Cameron Green raises his arm and leaps into the air, bringing his hand down on the volleyball. As an opponent's hands move a tad too late, the ball makes a dull thud on his face, sending the Mira Costa High crowd into a frenzy and Green into a fist-shaking rage.
Green, a 6-foot-4 outside hitter, converted 19 of 26 kills in Mira Costa's three-game sweep of Corona del Mar in the second round of the Southern Section 4-A Division playoffs Tuesday night, many of them mercilessly off opponents' chests and faces.
Afterward, even after changing back to his Clark Kent mentality, Green would not deny that he takes a perverse pleasure in knocking an opponent silly.
"That's the greatest feeling," said Green, a senior who will lead the Mustangs against San Marcos of Santa Barbara at 7:30 tonight at Mira Costa in a quarterfinal-round match. "I don't care how well I know an opponent, during the game they're my enemy. . . . That's the way I always play. When it counts, there's nothing I won't do to win. The more intense I am, the better I play."
If Green has led the Mustangs (15-4) to 14 consecutive victories and the No. 2 seeding in the playoffs, that's nothing compared to the way he practically carried them early in the season. Mira Costa struggled against teams it has come back to beat handily during its winning streak.
Green played almost constantly last summer. When he wasn't playing for the U.S. Junior National team, he was playing club ball. When he wasn't playing club ball, he was playing on the beach.
"I got a lot out of playing on the beach especially," Green said. "Playing on the beach improves every aspect of your game because you have to do everything."
Unfortunately for Mira Costa, Green was the only Mustang who took it upon himself to play during the summer. So when it was time to start season, few--if any--were in the shape that Green was.
"I don't want to put blame on anybody," Green said. "But we might've had an easier time at the start of the season if everybody had played (during the summer)."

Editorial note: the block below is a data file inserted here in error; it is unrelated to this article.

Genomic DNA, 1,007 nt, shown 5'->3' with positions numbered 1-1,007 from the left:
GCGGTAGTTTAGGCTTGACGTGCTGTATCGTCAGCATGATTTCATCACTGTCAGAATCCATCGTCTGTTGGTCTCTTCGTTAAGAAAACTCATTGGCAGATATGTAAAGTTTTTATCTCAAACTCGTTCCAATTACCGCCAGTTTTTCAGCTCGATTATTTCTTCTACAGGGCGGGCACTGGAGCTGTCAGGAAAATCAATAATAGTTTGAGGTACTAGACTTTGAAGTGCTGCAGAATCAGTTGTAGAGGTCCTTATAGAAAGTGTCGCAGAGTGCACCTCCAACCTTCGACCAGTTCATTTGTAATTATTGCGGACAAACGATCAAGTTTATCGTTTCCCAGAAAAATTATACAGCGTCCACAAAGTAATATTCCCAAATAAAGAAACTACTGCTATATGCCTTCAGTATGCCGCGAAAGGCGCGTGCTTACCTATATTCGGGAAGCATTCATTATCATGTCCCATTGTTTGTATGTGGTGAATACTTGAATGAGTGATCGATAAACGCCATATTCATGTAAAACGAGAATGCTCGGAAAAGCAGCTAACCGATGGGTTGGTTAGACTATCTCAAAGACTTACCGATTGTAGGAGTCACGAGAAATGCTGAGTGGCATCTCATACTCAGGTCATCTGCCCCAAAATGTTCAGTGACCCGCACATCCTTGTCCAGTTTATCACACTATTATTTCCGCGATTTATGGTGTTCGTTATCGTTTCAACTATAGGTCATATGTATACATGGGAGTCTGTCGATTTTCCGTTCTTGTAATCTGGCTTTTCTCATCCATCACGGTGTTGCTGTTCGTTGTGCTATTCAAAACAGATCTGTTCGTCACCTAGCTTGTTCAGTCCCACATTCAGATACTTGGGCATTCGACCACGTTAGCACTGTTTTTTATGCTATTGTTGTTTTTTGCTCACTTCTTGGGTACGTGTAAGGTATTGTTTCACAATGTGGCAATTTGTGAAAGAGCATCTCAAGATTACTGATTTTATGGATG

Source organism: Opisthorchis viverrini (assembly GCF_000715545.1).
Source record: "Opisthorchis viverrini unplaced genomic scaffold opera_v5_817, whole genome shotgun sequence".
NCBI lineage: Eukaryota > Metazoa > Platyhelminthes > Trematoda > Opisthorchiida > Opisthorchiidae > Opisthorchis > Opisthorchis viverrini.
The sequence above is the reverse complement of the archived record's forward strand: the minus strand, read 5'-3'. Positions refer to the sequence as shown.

Mira Costa Coach Mike Cook is not so diplomatic.
"I was pretty disillusioned that no one else played in the summer," Cook said. "That's why we took four losses early in the season. They're sick and tired of me lecturing them about it, but if we don't win the CIF championship, I'm going to tell them, 'Look back to the summer.' "
A pattern soon developed, one that was still visible in Tuesday night's victory: When the Mustangs need a crucial point or side out, they go to Green.
"He hits from the back row, and we're not afraid to set him up from out there," Cook said. "He's the stud of the team. . . . He wants that ball so badly."
Said Green: "When the game is on the line, I want the ball every time."
In the sweep of Corona del Mar, Green's 19 kills--"an incredible number against a team like that," Cook said--was by far tops on the team. The next highest total was eight.
Now that all of the Mustangs are in shape, they seem virtually unbeatable. Against Corona del Mar, they came out swinging and won the first game, 15-3, which took a little more than 15 minutes to play. They fell behind in both of the last two games but came back to win, 15-7 and 15-11.
"We're peaking at the right time," Green said. "That's the most together we've played all year. We didn't let up once. That's the first time all year for that."
Green, who was named most valuable player of the 16-team Redondo-Mira Costa tournament on May 2 after leading the Mustangs to the championship, is already looking ahead to playing next year at Cal State Northridge, which he chose over offers from Brigham Young, USC and UC Santa Barbara.
"Northridge was my first recruiting trip and I loved it," Green said. "I felt like I belong there. I went on other recruiting trips, but, realistically, it was over after I visited Northridge."
Northridge, said Cook, loses only one starter next year, and Cook feels Green might move into that starting spot immediately.
"He's a gamer," Cook said. "Physically, he's very mature. He'll have to make mental adjustments for the college game, but he should fit in at Northridge right away. Plus, there won't be any pressure on him to be the big man. I think he's going to go in there and start right away."
There's something else about Northridge that puts a gleam in Green's eye, something which--when in the presence of a volleyball--should make everyone run for cover.
"They play the way I like to play," Green said.
That's a scary thought.